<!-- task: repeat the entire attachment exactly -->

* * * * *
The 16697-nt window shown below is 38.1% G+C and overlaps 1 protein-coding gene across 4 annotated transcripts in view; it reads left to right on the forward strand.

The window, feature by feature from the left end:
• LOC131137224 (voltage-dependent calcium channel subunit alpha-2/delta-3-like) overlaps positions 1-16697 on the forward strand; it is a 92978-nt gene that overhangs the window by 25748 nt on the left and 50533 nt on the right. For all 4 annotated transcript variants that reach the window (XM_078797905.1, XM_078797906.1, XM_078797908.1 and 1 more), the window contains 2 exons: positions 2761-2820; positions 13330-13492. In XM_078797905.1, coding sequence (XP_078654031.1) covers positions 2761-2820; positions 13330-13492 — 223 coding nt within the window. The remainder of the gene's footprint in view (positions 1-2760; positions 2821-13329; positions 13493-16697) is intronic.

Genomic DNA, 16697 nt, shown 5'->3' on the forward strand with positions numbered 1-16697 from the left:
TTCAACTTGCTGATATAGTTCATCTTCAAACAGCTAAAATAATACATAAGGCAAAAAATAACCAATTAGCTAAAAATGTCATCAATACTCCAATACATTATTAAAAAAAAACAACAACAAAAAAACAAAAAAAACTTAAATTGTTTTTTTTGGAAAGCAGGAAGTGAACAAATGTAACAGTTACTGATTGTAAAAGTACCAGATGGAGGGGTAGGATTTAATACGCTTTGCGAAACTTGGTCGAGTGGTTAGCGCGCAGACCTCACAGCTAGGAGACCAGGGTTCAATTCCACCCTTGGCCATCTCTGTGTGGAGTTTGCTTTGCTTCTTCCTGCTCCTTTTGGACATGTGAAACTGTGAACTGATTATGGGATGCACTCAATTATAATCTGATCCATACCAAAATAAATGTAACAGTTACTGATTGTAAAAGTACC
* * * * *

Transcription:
The 16697-nt window shown below is 38.1% G+C and overlaps 1 protein-coding gene across 4 annotated transcripts in view; it reads left to right on the forward strand.

The window, feature by feature from the left end:
• LOC131137224 (voltage-dependent calcium channel subunit alpha-2/delta-3-like) overlaps positions 1-16697 on the forward strand; it is a 92978-nt gene that overhangs the window by 25748 nt on the left and 50533 nt on the right. For all 4 annotated transcript variants that reach the window (XM_078797905.1, XM_078797906.1, XM_078797908.1 and 1 more), the window contains 2 exons: positions 2761-2820; positions 13330-13492. In XM_078797905.1, coding sequence (XP_078654031.1) covers positions 2761-2820; positions 13330-13492 — 223 coding nt within the window. The remainder of the gene's footprint in view (positions 1-2760; positions 2821-13329; positions 13493-16697) is intronic.

Genomic DNA, 16697 nt, shown 5'->3' on the forward strand with positions numbered 1-16697 from the left:
TTCAACTTGCTGATATAGTTCATCTTCAAACAGCTAAAATAATACATAAGGCAAAAAATAACCAATTAGCTAAAAATGTCATCAATACTCCAATACATTATTAAAAAAAAACAACAACAAAAAAACAAAAAAAACTTAAATTGTTTTTTTTGGAAAGCAGGAAGTGAACAAATGTAACAGTTACTGATTGTAAAAGTACCAGATGGAGGGGTAGGATTTAATACGCTTTGCGAAACTTGGTCGAGTGGTTAGCGCGCAGACCTCACAGCTAGGAGACCAGGGTTCAATTCCACCCTTGGCCATCTCTGTGTGGAGTTTGCTTTGCTTCTTCCTGCTCCTTTTGGACATGTGAAACTGTGAACTGATTATGGGATGCACTCAATTATAATCTGATCCATACCAAAATAAATGTAACAGTTACTGATTGTAAAAGTACC